In the last article on senior leadership teams, I talked about seven questions to identify who should be on the team. Once you’ve assembled the team, though, then the next opportunity is to create a culture that empowers these leaders. It does no good to invite leaders to be a part of your team if you’re not going to let them lead.
With that in mind, here are seven strategies to empower leaders to leverage their gifts and maximize the potential of your organization.
1. Agree on the vision and values, and let your leaders make decisions.
If the senior pastor has to make all the decisions and come up with all the new ideas, that’s an indication of micromanagement rather than empowerment. The objective is to push decision making to the front lines of ministry. By clarifying vision and values and implementing systems that facilitate next steps, you can free people, both staff and volunteers, to engage ministry without having to wait for permission.
2. Invite conflict privately. Demand unity publicly.
It’s impossible to have unanimous agreement on every decision. The goal is not consensus — there will be rare instances, in fact, when leaders have to make tough calls, and the majority of the people in the room think it’s the wrong decision. That’s leadership. At the same time, though, you have to create an environment where push-back or alternatives are welcomed but unity is expected.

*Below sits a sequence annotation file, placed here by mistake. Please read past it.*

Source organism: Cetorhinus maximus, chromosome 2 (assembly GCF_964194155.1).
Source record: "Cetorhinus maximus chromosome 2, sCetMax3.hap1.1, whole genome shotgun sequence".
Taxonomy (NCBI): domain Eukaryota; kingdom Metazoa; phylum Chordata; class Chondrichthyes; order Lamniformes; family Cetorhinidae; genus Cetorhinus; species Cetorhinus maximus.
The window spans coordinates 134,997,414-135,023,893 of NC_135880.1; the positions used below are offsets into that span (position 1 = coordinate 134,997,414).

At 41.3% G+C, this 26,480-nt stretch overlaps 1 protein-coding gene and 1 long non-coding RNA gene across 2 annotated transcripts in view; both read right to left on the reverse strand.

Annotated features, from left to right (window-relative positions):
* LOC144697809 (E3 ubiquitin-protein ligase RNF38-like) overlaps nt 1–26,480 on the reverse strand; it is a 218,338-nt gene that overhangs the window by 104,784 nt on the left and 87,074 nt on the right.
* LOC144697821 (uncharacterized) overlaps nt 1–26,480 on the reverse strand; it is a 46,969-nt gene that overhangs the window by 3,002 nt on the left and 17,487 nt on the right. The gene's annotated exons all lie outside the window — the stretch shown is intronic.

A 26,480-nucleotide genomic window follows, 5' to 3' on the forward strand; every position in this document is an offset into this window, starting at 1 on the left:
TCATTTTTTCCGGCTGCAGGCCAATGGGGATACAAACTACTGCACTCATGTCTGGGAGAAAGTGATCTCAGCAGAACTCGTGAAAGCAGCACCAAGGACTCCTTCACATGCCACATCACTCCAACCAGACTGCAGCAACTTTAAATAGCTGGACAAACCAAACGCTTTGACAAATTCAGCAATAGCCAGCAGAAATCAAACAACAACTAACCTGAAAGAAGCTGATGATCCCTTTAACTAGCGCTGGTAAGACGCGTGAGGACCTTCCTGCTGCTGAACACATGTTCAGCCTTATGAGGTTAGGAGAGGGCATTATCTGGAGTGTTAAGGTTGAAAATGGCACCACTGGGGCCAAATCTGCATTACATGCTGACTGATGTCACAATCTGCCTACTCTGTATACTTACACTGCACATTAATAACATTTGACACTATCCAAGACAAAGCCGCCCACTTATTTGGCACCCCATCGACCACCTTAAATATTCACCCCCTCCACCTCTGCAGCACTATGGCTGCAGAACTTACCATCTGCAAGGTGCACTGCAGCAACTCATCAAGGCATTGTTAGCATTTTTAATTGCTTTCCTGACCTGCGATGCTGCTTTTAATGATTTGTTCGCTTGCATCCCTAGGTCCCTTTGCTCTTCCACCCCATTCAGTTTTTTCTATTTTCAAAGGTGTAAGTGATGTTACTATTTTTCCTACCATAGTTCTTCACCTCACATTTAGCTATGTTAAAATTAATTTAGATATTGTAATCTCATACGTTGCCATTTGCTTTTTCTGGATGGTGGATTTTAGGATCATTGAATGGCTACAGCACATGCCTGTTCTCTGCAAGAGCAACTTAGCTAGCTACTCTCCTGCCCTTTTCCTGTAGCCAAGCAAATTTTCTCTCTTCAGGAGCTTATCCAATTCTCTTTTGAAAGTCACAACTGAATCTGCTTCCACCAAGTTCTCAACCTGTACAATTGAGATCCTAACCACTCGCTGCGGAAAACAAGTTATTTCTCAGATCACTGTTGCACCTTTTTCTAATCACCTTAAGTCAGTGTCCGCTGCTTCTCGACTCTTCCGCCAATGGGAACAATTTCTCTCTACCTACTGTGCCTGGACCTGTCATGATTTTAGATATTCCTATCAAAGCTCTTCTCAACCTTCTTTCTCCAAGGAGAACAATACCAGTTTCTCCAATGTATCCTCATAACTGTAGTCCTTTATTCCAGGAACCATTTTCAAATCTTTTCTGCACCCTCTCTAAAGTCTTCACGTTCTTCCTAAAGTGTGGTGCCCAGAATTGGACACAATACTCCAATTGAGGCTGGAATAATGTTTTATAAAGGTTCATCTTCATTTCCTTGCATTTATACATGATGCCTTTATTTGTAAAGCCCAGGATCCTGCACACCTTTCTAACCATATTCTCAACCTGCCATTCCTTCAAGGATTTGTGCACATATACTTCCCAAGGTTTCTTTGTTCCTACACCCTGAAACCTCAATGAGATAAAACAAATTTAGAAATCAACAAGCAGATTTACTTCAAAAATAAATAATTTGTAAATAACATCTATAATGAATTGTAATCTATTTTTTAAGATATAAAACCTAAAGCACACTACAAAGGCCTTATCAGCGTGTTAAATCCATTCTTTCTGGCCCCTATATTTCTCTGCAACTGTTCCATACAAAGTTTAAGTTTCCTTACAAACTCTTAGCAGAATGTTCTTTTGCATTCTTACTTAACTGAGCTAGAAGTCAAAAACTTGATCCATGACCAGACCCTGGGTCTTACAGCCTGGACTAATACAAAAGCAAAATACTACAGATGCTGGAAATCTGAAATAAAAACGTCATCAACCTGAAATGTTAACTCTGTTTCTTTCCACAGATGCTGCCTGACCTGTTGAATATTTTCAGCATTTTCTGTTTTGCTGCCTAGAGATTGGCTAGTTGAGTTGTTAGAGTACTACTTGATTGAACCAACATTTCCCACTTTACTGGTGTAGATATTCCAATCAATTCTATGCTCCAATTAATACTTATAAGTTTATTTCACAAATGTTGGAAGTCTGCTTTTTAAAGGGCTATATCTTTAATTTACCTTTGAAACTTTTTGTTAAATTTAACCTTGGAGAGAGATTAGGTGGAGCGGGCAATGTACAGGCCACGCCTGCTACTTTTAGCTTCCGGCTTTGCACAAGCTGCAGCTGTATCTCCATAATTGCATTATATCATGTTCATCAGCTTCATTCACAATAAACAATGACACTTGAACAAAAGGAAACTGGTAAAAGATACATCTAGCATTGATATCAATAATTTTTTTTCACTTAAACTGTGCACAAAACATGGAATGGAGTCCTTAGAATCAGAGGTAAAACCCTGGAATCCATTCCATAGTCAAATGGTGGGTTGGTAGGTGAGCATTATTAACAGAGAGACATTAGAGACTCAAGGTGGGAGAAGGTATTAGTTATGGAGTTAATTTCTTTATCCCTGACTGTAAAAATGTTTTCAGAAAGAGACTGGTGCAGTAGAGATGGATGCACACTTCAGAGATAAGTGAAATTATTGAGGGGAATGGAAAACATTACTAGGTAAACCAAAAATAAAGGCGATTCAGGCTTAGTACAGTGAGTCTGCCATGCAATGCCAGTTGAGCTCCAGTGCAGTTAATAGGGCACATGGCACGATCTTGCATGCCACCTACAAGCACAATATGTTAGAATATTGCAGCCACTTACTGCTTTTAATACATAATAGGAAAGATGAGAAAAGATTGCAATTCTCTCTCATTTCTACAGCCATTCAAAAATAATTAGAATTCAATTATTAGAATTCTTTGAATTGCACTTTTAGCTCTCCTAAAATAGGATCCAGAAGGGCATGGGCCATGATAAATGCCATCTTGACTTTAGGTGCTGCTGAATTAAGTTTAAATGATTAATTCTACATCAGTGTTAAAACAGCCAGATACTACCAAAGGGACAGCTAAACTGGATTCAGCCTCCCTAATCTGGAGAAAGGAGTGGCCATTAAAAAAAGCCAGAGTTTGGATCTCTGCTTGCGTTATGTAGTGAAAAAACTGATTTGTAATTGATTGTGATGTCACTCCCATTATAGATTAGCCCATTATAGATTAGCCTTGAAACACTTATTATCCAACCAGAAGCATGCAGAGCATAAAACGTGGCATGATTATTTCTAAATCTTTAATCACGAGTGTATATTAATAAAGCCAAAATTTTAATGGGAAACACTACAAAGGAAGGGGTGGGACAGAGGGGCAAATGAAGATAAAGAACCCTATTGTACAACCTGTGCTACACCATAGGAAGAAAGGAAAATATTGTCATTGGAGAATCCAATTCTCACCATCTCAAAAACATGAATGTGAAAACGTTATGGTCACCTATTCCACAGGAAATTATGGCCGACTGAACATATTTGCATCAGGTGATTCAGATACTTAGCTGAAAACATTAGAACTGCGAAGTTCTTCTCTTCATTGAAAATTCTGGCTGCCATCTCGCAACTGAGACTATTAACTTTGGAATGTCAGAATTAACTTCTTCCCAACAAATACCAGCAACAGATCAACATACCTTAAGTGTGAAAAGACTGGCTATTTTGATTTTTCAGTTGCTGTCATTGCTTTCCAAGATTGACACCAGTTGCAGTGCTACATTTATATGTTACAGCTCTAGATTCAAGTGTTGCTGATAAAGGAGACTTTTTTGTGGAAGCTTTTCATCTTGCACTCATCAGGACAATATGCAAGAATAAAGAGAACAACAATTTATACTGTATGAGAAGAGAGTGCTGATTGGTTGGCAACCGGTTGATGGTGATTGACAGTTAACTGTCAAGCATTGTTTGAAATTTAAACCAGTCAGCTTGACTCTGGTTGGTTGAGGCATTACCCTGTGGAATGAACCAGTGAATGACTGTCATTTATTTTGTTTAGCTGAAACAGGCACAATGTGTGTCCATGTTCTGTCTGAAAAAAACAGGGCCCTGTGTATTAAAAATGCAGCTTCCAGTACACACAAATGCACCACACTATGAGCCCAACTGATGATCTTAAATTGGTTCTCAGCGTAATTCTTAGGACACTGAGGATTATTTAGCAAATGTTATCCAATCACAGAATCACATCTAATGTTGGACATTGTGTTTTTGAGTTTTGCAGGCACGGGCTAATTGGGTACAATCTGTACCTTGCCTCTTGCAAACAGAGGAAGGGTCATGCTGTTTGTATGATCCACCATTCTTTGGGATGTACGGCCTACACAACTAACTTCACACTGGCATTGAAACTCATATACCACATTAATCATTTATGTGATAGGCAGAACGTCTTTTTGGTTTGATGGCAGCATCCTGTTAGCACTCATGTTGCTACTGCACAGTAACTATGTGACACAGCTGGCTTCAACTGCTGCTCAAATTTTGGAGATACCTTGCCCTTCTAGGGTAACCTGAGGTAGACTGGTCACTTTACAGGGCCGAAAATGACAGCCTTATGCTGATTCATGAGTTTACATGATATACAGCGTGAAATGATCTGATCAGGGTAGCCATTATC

3. Hold leaders responsible for outcomes rather than dictating the execution.
As long as the execution fits within the framework of your vision, values, and strategy, leaders should have freedom when it comes to the path from here to there. If you can’t trust them with executing the tasks, you have the wrong leaders. On the other hand, the expectations need to be quite clear. What’s the win? There should be no confusion over the expected outcomes.
4. Determine what the team needs to process together and what you need to monitor together.
What you want to avoid is the situation where every decision has to rise to the top of the organization. Your agenda should be action-oriented. There should be honest assessment of current numbers and trends. Your meetings should be relatively short and full of engaging conversation where everyone participates. If everyone isn’t needed in the conversation, that’s an indication you should be processing the decision in an e-mail message or a sidebar conversation instead.